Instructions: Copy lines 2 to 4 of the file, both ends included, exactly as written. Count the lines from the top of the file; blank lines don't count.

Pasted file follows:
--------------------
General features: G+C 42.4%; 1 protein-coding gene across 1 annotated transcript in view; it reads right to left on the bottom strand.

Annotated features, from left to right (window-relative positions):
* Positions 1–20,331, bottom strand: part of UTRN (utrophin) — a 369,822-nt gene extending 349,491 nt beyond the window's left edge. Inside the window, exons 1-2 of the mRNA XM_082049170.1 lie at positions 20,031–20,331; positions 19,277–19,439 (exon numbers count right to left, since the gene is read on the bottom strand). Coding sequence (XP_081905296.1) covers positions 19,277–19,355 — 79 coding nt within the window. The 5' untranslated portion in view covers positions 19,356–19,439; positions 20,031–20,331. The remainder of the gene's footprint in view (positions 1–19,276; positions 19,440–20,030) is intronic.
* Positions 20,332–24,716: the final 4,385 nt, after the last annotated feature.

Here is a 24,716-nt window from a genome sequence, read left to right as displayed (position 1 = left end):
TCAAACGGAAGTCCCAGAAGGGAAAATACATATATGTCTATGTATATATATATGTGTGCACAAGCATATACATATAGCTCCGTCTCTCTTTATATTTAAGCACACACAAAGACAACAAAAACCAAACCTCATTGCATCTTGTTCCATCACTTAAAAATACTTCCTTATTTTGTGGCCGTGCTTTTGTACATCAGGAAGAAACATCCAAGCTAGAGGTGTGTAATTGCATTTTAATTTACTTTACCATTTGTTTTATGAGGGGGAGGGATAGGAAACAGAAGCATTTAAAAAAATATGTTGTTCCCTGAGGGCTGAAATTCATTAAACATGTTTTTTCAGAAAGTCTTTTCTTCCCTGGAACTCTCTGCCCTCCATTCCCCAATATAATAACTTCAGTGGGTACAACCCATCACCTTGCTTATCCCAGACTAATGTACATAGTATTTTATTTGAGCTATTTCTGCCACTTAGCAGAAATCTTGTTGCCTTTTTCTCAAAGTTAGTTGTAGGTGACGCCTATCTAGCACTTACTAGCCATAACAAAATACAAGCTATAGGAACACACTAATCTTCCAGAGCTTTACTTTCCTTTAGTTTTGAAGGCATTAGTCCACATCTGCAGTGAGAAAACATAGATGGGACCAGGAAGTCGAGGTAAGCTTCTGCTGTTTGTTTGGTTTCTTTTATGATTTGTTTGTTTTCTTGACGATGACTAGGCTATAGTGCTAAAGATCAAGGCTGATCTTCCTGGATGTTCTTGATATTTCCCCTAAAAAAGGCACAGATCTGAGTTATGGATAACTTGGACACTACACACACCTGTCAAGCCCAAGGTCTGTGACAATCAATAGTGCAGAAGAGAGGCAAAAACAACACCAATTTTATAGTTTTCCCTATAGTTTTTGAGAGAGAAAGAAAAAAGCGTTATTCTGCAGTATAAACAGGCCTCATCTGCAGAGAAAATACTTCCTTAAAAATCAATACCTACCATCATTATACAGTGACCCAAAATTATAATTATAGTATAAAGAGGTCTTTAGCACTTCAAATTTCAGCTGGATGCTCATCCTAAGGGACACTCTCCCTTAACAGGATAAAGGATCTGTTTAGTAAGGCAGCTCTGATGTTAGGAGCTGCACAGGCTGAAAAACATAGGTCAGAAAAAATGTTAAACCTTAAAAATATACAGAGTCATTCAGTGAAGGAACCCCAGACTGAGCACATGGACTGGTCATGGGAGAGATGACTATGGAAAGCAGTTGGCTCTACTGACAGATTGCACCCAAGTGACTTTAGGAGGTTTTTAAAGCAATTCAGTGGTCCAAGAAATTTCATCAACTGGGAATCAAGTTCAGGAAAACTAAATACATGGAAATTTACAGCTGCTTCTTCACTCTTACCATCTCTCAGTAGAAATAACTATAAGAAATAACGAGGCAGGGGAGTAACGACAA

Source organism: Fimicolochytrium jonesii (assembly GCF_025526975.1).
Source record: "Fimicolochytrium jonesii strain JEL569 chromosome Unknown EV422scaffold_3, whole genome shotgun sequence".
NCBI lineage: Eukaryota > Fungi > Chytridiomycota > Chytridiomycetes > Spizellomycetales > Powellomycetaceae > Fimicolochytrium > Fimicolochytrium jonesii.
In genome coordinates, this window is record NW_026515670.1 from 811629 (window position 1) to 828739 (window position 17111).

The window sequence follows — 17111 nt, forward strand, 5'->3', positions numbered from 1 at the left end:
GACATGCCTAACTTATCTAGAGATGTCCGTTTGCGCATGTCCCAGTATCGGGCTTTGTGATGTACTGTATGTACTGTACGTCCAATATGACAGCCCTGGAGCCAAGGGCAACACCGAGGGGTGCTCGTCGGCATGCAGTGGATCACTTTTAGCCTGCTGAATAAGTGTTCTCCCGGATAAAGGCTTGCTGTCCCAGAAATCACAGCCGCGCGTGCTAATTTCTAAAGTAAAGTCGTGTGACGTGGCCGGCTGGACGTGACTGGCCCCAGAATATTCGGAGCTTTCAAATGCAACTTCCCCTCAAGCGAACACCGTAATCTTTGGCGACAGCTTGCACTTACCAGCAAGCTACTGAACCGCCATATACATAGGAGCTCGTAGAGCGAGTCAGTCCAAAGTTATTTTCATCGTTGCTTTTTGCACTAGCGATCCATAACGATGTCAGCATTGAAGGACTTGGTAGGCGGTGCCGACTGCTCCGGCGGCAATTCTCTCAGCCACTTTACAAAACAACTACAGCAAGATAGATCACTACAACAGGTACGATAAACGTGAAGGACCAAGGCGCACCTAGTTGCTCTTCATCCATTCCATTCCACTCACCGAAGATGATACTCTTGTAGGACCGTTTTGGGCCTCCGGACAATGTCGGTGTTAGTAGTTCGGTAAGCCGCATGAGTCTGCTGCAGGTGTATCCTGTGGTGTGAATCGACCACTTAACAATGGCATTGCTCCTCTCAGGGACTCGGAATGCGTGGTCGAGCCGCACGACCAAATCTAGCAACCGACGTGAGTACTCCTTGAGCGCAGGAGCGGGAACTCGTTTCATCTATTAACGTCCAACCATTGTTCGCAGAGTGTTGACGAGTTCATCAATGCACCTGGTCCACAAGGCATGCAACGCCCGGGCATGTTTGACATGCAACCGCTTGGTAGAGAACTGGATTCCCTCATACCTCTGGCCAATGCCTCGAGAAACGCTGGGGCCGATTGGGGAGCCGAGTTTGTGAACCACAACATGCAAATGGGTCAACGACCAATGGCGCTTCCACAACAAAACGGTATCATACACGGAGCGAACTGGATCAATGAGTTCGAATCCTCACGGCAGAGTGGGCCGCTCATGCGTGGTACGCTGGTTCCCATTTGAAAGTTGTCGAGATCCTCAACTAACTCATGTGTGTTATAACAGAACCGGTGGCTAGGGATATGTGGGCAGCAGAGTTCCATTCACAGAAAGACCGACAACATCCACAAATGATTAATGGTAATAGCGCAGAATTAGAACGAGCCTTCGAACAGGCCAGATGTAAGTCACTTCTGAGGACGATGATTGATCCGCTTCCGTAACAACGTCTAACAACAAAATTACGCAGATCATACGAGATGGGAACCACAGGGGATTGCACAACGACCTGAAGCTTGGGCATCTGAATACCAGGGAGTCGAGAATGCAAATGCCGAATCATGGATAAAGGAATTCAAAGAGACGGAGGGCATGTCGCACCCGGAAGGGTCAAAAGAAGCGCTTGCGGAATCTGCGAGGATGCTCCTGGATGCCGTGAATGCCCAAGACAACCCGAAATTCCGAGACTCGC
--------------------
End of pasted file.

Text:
Annotated features, from left to right (window-relative positions):
* Positions 1–20,331, bottom strand: part of UTRN (utrophin) — a 369,822-nt gene extending 349,491 nt beyond the window's left edge. Inside the window, exons 1-2 of the mRNA XM_082049170.1 lie at positions 20,031–20,331; positions 19,277–19,439 (exon numbers count right to left, since the gene is read on the bottom strand). Coding sequence (XP_081905296.1) covers positions 19,277–19,355 — 79 coding nt within the window. The 5' untranslated portion in view covers positions 19,356–19,439; positions 20,031–20,331. The remainder of the gene's footprint in view (positions 1–19,276; positions 19,440–20,030) is intronic.
* Positions 20,332–24,716: the final 4,385 nt, after the last annotated feature.